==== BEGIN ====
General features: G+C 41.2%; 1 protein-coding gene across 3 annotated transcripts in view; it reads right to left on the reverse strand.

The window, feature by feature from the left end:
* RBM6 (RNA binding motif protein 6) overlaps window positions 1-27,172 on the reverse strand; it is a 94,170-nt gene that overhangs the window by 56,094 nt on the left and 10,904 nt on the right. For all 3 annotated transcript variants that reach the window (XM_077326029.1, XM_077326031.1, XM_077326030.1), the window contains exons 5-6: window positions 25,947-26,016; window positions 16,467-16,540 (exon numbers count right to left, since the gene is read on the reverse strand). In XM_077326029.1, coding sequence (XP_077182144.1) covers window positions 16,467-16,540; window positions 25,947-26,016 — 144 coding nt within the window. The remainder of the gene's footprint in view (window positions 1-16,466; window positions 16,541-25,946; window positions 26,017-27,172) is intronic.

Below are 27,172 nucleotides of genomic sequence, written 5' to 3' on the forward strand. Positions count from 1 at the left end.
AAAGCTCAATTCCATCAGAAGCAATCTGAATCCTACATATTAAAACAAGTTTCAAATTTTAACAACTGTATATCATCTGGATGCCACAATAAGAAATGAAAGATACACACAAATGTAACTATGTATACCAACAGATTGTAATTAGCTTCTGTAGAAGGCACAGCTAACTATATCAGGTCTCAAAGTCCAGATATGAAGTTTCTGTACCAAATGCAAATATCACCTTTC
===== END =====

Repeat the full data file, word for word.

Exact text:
General features: G+C 41.2%; 1 protein-coding gene across 3 annotated transcripts in view; it reads right to left on the reverse strand.

The window, feature by feature from the left end:
* RBM6 (RNA binding motif protein 6) overlaps window positions 1-27,172 on the reverse strand; it is a 94,170-nt gene that overhangs the window by 56,094 nt on the left and 10,904 nt on the right. For all 3 annotated transcript variants that reach the window (XM_077326029.1, XM_077326031.1, XM_077326030.1), the window contains exons 5-6: window positions 25,947-26,016; window positions 16,467-16,540 (exon numbers count right to left, since the gene is read on the reverse strand). In XM_077326029.1, coding sequence (XP_077182144.1) covers window positions 16,467-16,540; window positions 25,947-26,016 — 144 coding nt within the window. The remainder of the gene's footprint in view (window positions 1-16,466; window positions 16,541-25,946; window positions 26,017-27,172) is intronic.

Below are 27,172 nucleotides of genomic sequence, written 5' to 3' on the forward strand. Positions count from 1 at the left end.
AAAGCTCAATTCCATCAGAAGCAATCTGAATCCTACATATTAAAACAAGTTTCAAATTTTAACAACTGTATATCATCTGGATGCCACAATAAGAAATGAAAGATACACACAAATGTAACTATGTATACCAACAGATTGTAATTAGCTTCTGTAGAAGGCACAGCTAACTATATCAGGTCTCAAAGTCCAGATATGAAGTTTCTGTACCAAATGCAAATATCACCTTTC